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Showboating

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In the 18th century a steamboat named the New Orleans (1811) came on the American scene (from Scotland) and marked the beginning of the vast steamboat traffic on the rivers of the west. The great sidewheel steamboats of the Mississippi and Ohio rivers puffed back and forth with a constant flow of freight and passengers. In their day they were famous for song and fable. Those that added a theater were called "Showboats." In the 19th and early 20th century, not having to worry about the law, showboats carried troupes of performers who specialized in "showing off" or in being exhibitionists. From this the term "showboat" was applied to any attention- seeker who displayed oneself in an ostentatious (overly showy, pretentious, demonstrative beyond need) manner in order to impress others.

Then it was extended to describe Scotland poets who, since the 16th century, engaged in an exchange of abusive poems--and later to the late 19th century Cowboys “Cursing Contests" (with the winner receiving a saddle). Such verbal battle exchanges helped keep "hot heads" from going physical or legal. In the sports world those individuals who were consistently flamboyant in routine achievements with such displays as fist-pounding or breathbeating were said by reporters to be "Grandstanding" and called them "Hot Dogs"--those who perform showy, often dangerous stunts. This mid-1800s term to "make a grandstand play" was first used for a baseball play made to impress the crowd in the grandstand (the section of high-priced seats at ballparks).

In the Black community a lookalike of "showboating" is rituals done for serious purposes. This type of ritual is an African Survival that is symbolically expressed in physical drama, regardless of the aspect of life. For example, the football linebacker Ray Lewis goes through a pre-warm-up ritual that could be viewed as Showboating by White males but instead it is mental prepartion for stepping into his "game face." However, the Black male fun type began as a modification of this fun ritual. An example occurred among my boyhood peers who took delight in instituting and participating in ritualized but showboating forms of verbal aggression like the bi-continental story of "The Signifying Monkey." In the process they went out of their way to make their signifying as obscene as possible.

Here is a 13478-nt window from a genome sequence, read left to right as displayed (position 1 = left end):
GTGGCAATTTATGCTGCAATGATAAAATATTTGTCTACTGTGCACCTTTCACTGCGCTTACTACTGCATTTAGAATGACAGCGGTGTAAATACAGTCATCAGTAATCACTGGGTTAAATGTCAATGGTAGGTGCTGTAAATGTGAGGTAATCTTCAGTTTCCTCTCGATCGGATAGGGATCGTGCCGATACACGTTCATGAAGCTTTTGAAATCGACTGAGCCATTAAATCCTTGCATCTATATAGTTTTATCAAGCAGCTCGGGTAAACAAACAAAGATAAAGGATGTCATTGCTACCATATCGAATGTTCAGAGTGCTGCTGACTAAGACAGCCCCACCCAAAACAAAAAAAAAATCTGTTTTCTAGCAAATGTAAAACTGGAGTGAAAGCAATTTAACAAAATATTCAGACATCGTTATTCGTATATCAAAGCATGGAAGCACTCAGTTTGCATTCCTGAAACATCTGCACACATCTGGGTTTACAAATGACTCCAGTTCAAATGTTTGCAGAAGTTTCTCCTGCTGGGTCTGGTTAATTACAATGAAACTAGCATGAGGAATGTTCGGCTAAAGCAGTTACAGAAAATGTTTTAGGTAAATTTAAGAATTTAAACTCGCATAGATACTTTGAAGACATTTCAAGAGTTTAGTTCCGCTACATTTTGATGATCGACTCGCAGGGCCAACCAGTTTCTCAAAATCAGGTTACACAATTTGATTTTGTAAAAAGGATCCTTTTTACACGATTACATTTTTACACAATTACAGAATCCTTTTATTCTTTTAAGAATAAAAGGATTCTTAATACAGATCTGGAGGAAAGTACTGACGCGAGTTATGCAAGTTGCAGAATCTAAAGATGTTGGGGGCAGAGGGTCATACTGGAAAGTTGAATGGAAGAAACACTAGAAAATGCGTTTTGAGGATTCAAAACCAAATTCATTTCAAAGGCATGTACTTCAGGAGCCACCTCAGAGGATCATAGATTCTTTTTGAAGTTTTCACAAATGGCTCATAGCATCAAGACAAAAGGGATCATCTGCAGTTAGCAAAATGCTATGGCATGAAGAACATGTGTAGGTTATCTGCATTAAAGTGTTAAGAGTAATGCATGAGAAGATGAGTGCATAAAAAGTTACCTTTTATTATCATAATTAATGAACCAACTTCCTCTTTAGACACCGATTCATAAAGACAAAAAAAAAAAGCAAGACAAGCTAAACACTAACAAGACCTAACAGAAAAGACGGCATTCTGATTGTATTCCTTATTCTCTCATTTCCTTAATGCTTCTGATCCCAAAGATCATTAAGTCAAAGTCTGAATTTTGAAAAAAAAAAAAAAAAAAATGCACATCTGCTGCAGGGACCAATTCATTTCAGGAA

It is about the tale of a West African elephant, lion, and monkey.

Having the least amount of power, the monkey would ‘signify” so as to get others to do things that wiped out the physical power advantages of the others. Similar to the style used by Slaves in telling Folktales to manipulate slave owners, the Black youth poets' story was spoken with a melodious cadence.

In sports, showboating is judged by most White males as "excessive" and uninhibited Black male behavior that displays as a "dangerous" stereotype of Black masculinity in a safe setting. Such examples include: Unsportsmanship taunting of the opponent; unruly celebration revelry; gloating from having "scored"; and otherwise showing off unnecessarily (e.g. spiking the ball and dancing in the end zone). Since White males are not free to show their emotions, to watch Blacks "showboat" generates in them both the good and the bad of how they assess it--e.g. estrangement and attraction; the embarrassment of the display and the appreciation of the mental freedom of its display; and the urge to discipline and the desire to sit back and enjoy it.

Publicly, "sophisticated" White males want to make Black males conform to their White male image but silently envy these exotic performers because, in contrast to them, Black males know how to have fun. This is a continuation of features of slavery whereby the White man and the White woman envied the free spirits of many Slaves who were frequently seen huddled and laughing.

Showboating is a reflection in Whites of their double consciousness of accepting Blacks as performers but not as citizens, "adults," or thinkers as Whites define these to be.

website: www.jablifeskills.com

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